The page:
- Format: Kindle Edition
- File Size: 1600 KB
- Print Length: 528 pages
- Simultaneous Device Usage: Unlimited
- Publisher: Prime Books (24 Oct. 2011)
- Sold by: Amazon Media EU S.à r.l.
- Language: English
- ASIN: B005ZJAP7O
- Text-to-Speech: Enabled
- Word Wise: Enabled
- Average Customer Review: 4 customer reviews
- Amazon Bestsellers Rank: #101,200 Paid in Kindle Store (See Top 100 Paid in Kindle Store)
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New Cthulhu: The Recent Weird Kindle Edition
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Top Customer Reviews
There are some real gems in this collection, but also some real turkeys.
So far I have only read 2/3 of the contents, but I haven't come across a duff story yet.
The creepiest moment so far is in Mr Gaunt when his true form is revealed.
This is a good read well worth the money.
Most Helpful Customer Reviews on Amazon.com (beta)
There is a rad new trend, it seems, among publishers: the use of "Cthulhu" as a selling tool. More and more books with the Great Old One's name as title are evident: CTHULHU'S REIGN, THE BOOK OF CTHULHU; even S. T. Joshi's BLACK WINGS will undergo a title change when it is reprinted by Titan Books in March of 2012, it will nigh be know as BLACK WINGS OF CTHULHU. S. T. is rather annoy'd at ye alteration. But I see all of this as a good thing, because the writing of Lovecraftian weird fiction is my obsession.
NEW CTHULHU: THE RECENT WEIRD is one of ye finest new titles to use R'lyeh's Lord as title portion, and its brilliance comes from the professionalism of its authors and editor. If we are going to write tales that pay homage to H. P. Lovecraft, it behooves us to do our very best with such work. Some of that very best is in this book.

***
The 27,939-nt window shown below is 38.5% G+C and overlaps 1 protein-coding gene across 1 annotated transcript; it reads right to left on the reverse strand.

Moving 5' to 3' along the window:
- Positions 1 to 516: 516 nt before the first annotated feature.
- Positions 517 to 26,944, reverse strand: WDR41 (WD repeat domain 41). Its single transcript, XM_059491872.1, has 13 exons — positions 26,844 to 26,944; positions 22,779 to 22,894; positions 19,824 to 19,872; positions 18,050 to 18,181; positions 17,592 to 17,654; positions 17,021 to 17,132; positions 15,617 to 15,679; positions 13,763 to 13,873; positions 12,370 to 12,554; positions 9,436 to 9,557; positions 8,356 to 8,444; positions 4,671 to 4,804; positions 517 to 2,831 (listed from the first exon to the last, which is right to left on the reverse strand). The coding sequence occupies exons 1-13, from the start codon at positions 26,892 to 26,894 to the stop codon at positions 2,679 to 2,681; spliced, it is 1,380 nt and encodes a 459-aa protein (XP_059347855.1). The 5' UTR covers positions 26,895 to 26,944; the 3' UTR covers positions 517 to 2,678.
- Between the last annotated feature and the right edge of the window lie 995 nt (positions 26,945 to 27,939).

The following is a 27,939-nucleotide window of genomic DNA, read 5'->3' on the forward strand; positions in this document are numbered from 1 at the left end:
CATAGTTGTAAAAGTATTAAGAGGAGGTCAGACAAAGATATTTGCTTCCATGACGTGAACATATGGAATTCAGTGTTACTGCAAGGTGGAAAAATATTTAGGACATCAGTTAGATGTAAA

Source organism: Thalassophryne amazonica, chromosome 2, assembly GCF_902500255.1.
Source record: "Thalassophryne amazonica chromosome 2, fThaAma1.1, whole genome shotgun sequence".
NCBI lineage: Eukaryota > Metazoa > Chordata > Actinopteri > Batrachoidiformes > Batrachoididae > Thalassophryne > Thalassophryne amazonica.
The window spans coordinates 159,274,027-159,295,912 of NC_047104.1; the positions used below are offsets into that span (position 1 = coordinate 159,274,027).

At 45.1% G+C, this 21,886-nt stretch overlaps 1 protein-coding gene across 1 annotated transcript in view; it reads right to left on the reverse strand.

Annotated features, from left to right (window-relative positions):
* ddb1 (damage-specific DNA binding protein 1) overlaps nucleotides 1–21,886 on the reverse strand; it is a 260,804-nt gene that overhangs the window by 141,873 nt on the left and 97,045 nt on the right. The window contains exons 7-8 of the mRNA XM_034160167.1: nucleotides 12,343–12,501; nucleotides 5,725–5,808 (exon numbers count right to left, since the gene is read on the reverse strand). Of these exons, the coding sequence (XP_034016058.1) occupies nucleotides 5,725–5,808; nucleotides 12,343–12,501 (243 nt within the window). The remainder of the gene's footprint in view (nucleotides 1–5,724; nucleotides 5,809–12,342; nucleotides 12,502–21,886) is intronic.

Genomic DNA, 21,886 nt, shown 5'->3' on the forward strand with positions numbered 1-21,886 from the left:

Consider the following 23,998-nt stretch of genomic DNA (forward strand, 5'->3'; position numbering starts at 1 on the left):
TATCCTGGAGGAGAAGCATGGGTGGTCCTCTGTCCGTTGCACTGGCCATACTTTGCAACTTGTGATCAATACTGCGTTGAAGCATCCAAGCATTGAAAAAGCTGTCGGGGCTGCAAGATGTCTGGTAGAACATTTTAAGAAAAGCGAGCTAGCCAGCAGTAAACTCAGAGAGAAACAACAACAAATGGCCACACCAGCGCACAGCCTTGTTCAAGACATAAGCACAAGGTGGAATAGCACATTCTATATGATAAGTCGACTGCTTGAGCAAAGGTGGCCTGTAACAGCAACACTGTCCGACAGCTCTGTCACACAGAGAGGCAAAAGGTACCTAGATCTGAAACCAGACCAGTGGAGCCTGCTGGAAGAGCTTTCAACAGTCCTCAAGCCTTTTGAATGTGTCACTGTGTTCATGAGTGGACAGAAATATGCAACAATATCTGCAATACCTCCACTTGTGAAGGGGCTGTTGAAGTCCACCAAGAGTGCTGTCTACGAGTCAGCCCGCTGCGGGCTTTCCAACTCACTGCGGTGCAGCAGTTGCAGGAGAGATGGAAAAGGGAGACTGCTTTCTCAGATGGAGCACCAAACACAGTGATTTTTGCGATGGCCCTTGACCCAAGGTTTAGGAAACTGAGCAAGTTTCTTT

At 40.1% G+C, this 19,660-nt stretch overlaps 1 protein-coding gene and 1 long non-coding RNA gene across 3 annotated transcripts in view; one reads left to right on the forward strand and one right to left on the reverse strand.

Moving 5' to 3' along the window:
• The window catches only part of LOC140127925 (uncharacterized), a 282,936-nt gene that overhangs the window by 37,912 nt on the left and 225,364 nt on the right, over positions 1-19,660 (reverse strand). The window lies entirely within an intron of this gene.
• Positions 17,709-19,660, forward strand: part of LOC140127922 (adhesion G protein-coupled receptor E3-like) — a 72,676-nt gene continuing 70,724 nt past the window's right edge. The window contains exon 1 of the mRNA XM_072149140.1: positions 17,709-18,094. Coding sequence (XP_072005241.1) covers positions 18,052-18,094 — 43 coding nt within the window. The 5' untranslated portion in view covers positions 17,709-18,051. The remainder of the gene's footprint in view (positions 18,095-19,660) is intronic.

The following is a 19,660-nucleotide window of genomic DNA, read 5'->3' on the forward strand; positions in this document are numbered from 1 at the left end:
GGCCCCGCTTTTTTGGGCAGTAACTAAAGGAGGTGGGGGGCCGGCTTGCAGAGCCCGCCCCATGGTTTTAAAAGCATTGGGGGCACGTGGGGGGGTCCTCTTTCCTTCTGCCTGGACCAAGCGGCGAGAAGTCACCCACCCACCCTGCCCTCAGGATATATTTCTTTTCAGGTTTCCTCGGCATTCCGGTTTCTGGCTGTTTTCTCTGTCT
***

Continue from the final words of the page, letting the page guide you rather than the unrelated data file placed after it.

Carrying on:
Paula's Introduction is quite good. She discusses the growing genre of the Mythos, relates biographical information concerning H. P. Lovecraft, and devotes space to the question of "What is Lovecraftian?" The brilliant thing about modern Lovecraftian fiction, penned by professionals of the genre, is that people have their own very personal and unique ideas about what makes up a Lovecraftian story. Very few of the writers in this book can be called "Lovecraftian writers," and that is a part of the book's stength.
The book opens with Caitlin R. Kiernan's "Pickman's Other Model (1929), which I first read in BLACK WINGS. I do consider Caitlin an authentic Lovecraftian artist because Lovecraft has inspired and infiltrated so much of her work. She is absolutely brilliant, evoking mood, atmosphere, and unique characterization. She weaves her spell of words, tells her decadent tale, and we are completely drawn in until the shocking ending.
I first read John Langan's "Mr. Gaunt" is his collection, MR. GAUNT AND OTHER UNEASY ENCOUNTERS. "Uneasy" is the perfect word for this amazing tale. It held my attention absolutely, its mysteries come together to form a single thread of horror. It is one of the creepiest tales that I have ever read, and its monster (its inhuman monster, as contrasted to the mortal one) lingers within one's haunted mind. The writing of this story is especially fine.
Laird Barron has become, with but two collections from Night Shade Books, one of today's vitally impressive and important genre artists. One hesitates to call him "Lovecraftian," his work is so utterly original and fine. He is subtly Lovecraftian, yet potently so. "Old Virginia," reprinted here, is one of his most gripping tales.
I cannot remember having read any fiction by Sarah Monette until reading "Bringing Helena Back" in this book. I was instantly impressed. She has a very literary style, with prose that flows and captivating dialog that brings to life her outre characters. There is also a dead cool Lovecraftian ambiance in this story. One thing that distinguishes the new tales of Lovecraftian horror from professional writers is their originality and intelligent, and both aspects are in plenitude herein. This story is so good that it hath inspired me to order the author's themed short story collection, THE BONE KEY.